AUSTIN, Texas —
For the second time in a week, Stacey Abrams is addressing the questions about a presidential run.
The notion first came came up Monday during a candid conversation while she was sitting on the South by Southwest Stage in Austin. She talked about a part of her book “Minority Leader: How to Build Your Future and Make Real Change” where she explains her progress-planning spreadsheet that lays out the year, her job, age and her task for that year.
For 2020, she said she wants to be in a job that pays but, above all else, her goal is more specific.
“No matter what my job is, my task is to make certain that a Democrat is elected, not only to the White House but that we have democratic majority in the Senate and a democratic majority in Congress.”
It appeared during her talk that she said she thought 2028 could be her year to run for president if she meets her 2020 goal of helping a Democrat in the White House and if that Democrat serves two terms. Abrams acknowledged how her loss in the Georgia Governor’s race in 2018 played into her spreadsheet.
She said she made provision for not winning some elections saying, “There are things you want that you’re not going to get.”
Hours after that conversation, Abrams seemed to suggest she could throw her hat in the ring for president in the upcoming election. Around 3:45 p.m. Monday, the former Georgia Democratic candidate tweeted that a 2020 run is "definitely on the table."
However, on Tuesday in front of crowd supporters in southwest Atlanta on her "Thank You" tour, she said she wanted to clear up what was taken out of context.
"Some folks took something out of context. They were listening to me give a book talk and they didn't read the book," she said. "They decided to take a snippet of information and run with it."
When she was 18 she set out certain goals for herself - one being a possible chance to run president in 2028.
"Let me correct it for all, I am going to run for something, and I will tell you in April," she added.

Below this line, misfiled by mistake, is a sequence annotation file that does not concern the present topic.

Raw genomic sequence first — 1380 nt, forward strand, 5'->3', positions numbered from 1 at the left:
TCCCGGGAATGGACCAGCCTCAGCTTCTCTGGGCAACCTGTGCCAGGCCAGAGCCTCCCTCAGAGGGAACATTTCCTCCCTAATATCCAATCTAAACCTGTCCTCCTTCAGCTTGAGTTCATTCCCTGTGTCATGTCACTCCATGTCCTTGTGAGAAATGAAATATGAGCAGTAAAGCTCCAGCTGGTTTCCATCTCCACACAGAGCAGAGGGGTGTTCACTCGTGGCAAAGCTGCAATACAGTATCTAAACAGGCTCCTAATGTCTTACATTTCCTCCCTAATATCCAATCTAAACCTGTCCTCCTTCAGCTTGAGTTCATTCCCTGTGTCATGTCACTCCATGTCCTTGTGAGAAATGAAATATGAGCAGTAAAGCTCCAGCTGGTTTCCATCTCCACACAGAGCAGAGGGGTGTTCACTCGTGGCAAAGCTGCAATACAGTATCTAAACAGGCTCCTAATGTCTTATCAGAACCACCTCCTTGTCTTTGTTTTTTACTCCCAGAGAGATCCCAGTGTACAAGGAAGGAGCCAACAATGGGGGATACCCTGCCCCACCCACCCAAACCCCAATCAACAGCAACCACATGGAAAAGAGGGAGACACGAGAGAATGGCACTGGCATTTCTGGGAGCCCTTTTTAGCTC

"As I have said over and over again, everything is on the table," she said.
As for the 2018 election where she lost in a tight battle with Gov. Brian Kemp, she couldn’t plan for the "how" behind that.
“Not in the way it happened, that I did not foresee at all,” Abrams said.
"The next thing I do and the thing after that has to be the right thing - and I've got to be the right person," she added."Because I love all of you too much to do something for my own ego."
Even in the follow-up interview after the the speech, a reporter asked her if she was running for president and her answer remained the same: "Everything is on the table, including a run for the presidency."
She also cleared up the 2028 speculation.
"I was talking about a book I wrote last year and a passage about something I did when I was 18," she said. "When I was 18, 2028 was the time I set for myself. I've had a lot of experience since then."
Q&A WITH ABRAMS: What's next for the former candidate for governor
Georgia Senator David Perdue’s seat is up for grabs in 2020 and Abrams told 11Alive she’s considering it.
"I have I think an extraordinary set of opportunities before me and my responsibility is to make sure I pick the one that makes sense - that I'm the right person, it's the right job and the right time," she explained in February.
Back then, she said she would decided by March. However on Tuesday, she said by April.
"What I'm going by is April if I'm going to run for the Senate or not. That's the first major decision. In part because I think it's important if I do run, I need to start working on it. If I'm not going to run I need to leave enough time for whoever is going to stand for this office to have time to build their capacity," Abrams said.